The past year has been especially challenging for the senior living industry. Hit hard by multiple crises—the COVID-19 pandemic, wildfires up and down the West Coast, a record number of hurricanes in the Southeast, and extreme cold in the South—many in the industry were caught off guard. These compounding crises required emergency responses such as evacuations with the wildfires and lockdowns for the pandemic, which put extreme stress on residents and staff and caused potential residents to question making the move to a senior living community.

To better prepare for a future with more frequent and severe natural disasters, the senior living sector must focus on resiliency—the capacity to recover quickly from present stressors and adapt to future challenges and crises. While resiliency is important in all aspects of the business, resilient buildings are the first line of defense to keep residents and staff safe and comfortable. The onus is on architects and designers to guide clients toward developing a climate resilience plan and incorporating resilient strategies into every senior living project, for both new and existing communities.

A call for climate resilience

A warming planet is bringing powerful natural disasters more often, including pandemics, super storms, heat waves, wildfires, and drought. Seniors are typically more negatively affected by these stressors than younger people because they’re more likely to have health conditions that lessen mobility, impair cognition, and hamper the body’s ability to adapt to environmental extremes such as heatwaves. Not only do these stressors disproportionately affect seniors, but they also present a serious business risk to owners because they may disrupt daily operations and damage assets, reducing the ability to market to potential residents.

The antidote to the increase in environmental stressors is to create climate-resilient communities. Climate resilience is defined as the ability to prepare for and respond to natural disasters and climate trends. This is more than just adaptation to current and potential crises, it’s also about creating systems that can absorb shocks and then self-renew, which ultimately contribute to fixing the underlying problems creating the crises.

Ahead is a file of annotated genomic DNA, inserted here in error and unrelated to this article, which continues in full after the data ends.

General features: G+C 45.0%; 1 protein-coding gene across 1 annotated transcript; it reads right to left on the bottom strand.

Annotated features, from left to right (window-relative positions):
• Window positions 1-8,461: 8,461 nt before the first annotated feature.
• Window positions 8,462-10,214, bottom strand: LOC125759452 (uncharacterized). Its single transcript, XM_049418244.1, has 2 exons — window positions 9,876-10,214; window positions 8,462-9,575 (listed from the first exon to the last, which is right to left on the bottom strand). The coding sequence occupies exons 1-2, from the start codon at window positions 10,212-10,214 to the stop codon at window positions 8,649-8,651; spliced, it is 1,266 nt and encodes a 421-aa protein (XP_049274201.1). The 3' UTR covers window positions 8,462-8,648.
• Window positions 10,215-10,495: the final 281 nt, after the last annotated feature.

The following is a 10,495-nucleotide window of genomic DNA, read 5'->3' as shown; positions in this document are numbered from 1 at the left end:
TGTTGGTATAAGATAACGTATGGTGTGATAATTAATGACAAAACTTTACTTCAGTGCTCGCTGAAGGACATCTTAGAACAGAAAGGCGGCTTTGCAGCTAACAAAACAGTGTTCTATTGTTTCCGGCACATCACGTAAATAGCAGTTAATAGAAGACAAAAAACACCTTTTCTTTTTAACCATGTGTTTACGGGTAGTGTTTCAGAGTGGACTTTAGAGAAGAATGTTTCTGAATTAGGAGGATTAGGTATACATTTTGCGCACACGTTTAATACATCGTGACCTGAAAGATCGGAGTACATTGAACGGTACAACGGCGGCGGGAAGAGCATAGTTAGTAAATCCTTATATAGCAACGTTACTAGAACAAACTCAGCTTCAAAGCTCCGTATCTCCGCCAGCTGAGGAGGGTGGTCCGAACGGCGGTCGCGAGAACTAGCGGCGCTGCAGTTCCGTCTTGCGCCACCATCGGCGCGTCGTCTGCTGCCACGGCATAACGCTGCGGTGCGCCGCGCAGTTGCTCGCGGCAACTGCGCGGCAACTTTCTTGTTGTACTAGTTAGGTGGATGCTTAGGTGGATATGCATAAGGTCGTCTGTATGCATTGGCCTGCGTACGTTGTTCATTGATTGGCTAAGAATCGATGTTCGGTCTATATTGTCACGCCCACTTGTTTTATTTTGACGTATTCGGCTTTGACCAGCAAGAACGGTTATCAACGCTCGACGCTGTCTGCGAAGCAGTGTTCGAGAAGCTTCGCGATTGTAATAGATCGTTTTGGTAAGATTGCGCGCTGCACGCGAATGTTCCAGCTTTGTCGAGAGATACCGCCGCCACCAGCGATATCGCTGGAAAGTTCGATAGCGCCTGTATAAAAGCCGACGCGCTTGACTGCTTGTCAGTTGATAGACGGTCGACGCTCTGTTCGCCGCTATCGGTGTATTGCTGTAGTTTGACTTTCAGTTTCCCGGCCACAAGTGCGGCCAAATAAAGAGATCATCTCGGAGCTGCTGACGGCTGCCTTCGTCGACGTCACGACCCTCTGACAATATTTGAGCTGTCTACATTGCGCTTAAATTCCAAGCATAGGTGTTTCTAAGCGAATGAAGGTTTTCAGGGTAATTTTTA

Developing a plan

The path to climate resilience begins with developing a specific plan. This plan does three things: identifies potential threats and stressors, establishes design goals that incorporate resilient principles, and lays out a path for implementing concrete resilient strategies into the design. This plan can be developed during the design process for new buildings or can be done for existing buildings. Architects and designers typically lead this process, with collaboration from the owner, operator, engineers, and, in some cases, sustainability consultants.

A key element of a resilience plan includes defining vulnerabilities and threats for a particular geography. These can be acute or chronic, localized or large scale, or stem from natural disasters or human activity. They can be fast moving, such as hurricanes, or come on slowly and be prolonged, such as chronic water and food shortages. Some exist regardless of location, such as heat stress, but others are geographically distinct, including floods and wildfires.

Once threats are identified, the next step is for design team and owner to develop resilient design goals. During this process, the design team gathers information from the owner on its financial and operational priorities before, during, and after a climate threat. These priorities are then refined into resilient design goals that are focused on how the environment responds to and mitigates threats as seamlessly as possible to provide for residents’ basic needs—life safety, food and water, comfortable living conditions, and energy. Priorities may be different for new construction projects than for existing communities looking to renovate.

Typically resilient design goals fall into three categories: adaptability and responsiveness, or being able to change to respond to different environmental conditions; diversity and redundancy in building systems and services for occupants; and durability, or the environment’s ability to last. Resilient design goals may include such things as being able to maintain a comfortable indoor temperature during the winter in the event of a power outage, ensuring that a building exterior can withstand hurricane-force winds, or making certain that optimal indoor air quality can be maintained during a smoke event.